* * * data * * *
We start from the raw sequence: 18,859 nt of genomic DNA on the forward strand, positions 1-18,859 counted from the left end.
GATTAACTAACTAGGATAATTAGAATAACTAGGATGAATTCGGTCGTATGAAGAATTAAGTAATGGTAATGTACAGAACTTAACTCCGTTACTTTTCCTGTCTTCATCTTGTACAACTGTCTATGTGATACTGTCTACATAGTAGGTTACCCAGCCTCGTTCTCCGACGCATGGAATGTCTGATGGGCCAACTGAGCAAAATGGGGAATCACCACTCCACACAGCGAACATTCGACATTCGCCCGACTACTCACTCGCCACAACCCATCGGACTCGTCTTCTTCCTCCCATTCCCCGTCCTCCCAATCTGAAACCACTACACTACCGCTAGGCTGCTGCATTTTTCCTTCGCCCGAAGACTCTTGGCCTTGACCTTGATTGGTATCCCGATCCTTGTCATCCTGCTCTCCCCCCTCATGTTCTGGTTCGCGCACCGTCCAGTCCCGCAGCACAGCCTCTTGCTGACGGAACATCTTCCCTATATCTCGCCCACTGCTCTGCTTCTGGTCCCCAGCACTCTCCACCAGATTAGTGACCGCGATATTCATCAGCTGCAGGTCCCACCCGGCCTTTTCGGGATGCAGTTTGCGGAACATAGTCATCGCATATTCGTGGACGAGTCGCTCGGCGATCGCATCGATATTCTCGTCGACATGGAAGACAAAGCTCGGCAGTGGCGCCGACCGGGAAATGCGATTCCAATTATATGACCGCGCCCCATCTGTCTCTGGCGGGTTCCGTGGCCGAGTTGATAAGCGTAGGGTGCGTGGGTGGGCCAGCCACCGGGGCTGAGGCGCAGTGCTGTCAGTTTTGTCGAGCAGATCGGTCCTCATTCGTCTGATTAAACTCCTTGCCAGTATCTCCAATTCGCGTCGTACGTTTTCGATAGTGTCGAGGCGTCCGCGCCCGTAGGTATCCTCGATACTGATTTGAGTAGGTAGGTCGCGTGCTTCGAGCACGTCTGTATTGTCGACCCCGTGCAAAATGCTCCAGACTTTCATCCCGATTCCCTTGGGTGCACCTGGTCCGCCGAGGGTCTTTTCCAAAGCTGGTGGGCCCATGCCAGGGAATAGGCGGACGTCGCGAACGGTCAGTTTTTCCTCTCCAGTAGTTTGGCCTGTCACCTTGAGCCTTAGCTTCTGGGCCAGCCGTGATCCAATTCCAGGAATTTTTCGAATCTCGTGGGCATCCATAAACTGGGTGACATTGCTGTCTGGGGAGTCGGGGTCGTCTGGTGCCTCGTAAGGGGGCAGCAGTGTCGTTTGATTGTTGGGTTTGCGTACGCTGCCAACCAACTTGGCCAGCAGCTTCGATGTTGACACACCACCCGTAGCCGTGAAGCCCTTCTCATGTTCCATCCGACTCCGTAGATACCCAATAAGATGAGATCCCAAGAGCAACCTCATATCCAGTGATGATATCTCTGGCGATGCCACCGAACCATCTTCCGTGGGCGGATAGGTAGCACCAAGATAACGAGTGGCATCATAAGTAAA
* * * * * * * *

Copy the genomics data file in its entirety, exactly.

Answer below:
We start from the raw sequence: 18,859 nt of genomic DNA on the forward strand, positions 1-18,859 counted from the left end.
GATTAACTAACTAGGATAATTAGAATAACTAGGATGAATTCGGTCGTATGAAGAATTAAGTAATGGTAATGTACAGAACTTAACTCCGTTACTTTTCCTGTCTTCATCTTGTACAACTGTCTATGTGATACTGTCTACATAGTAGGTTACCCAGCCTCGTTCTCCGACGCATGGAATGTCTGATGGGCCAACTGAGCAAAATGGGGAATCACCACTCCACACAGCGAACATTCGACATTCGCCCGACTACTCACTCGCCACAACCCATCGGACTCGTCTTCTTCCTCCCATTCCCCGTCCTCCCAATCTGAAACCACTACACTACCGCTAGGCTGCTGCATTTTTCCTTCGCCCGAAGACTCTTGGCCTTGACCTTGATTGGTATCCCGATCCTTGTCATCCTGCTCTCCCCCCTCATGTTCTGGTTCGCGCACCGTCCAGTCCCGCAGCACAGCCTCTTGCTGACGGAACATCTTCCCTATATCTCGCCCACTGCTCTGCTTCTGGTCCCCAGCACTCTCCACCAGATTAGTGACCGCGATATTCATCAGCTGCAGGTCCCACCCGGCCTTTTCGGGATGCAGTTTGCGGAACATAGTCATCGCATATTCGTGGACGAGTCGCTCGGCGATCGCATCGATATTCTCGTCGACATGGAAGACAAAGCTCGGCAGTGGCGCCGACCGGGAAATGCGATTCCAATTATATGACCGCGCCCCATCTGTCTCTGGCGGGTTCCGTGGCCGAGTTGATAAGCGTAGGGTGCGTGGGTGGGCCAGCCACCGGGGCTGAGGCGCAGTGCTGTCAGTTTTGTCGAGCAGATCGGTCCTCATTCGTCTGATTAAACTCCTTGCCAGTATCTCCAATTCGCGTCGTACGTTTTCGATAGTGTCGAGGCGTCCGCGCCCGTAGGTATCCTCGATACTGATTTGAGTAGGTAGGTCGCGTGCTTCGAGCACGTCTGTATTGTCGACCCCGTGCAAAATGCTCCAGACTTTCATCCCGATTCCCTTGGGTGCACCTGGTCCGCCGAGGGTCTTTTCCAAAGCTGGTGGGCCCATGCCAGGGAATAGGCGGACGTCGCGAACGGTCAGTTTTTCCTCTCCAGTAGTTTGGCCTGTCACCTTGAGCCTTAGCTTCTGGGCCAGCCGTGATCCAATTCCAGGAATTTTTCGAATCTCGTGGGCATCCATAAACTGGGTGACATTGCTGTCTGGGGAGTCGGGGTCGTCTGGTGCCTCGTAAGGGGGCAGCAGTGTCGTTTGATTGTTGGGTTTGCGTACGCTGCCAACCAACTTGGCCAGCAGCTTCGATGTTGACACACCACCCGTAGCCGTGAAGCCCTTCTCATGTTCCATCCGACTCCGTAGATACCCAATAAGATGAGATCCCAAGAGCAACCTCATATCCAGTGATGATATCTCTGGCGATGCCACCGAACCATCTTCCGTGGGCGGATAGGTAGCACCAAGATAACGAGTGGCATCATAAGTAAA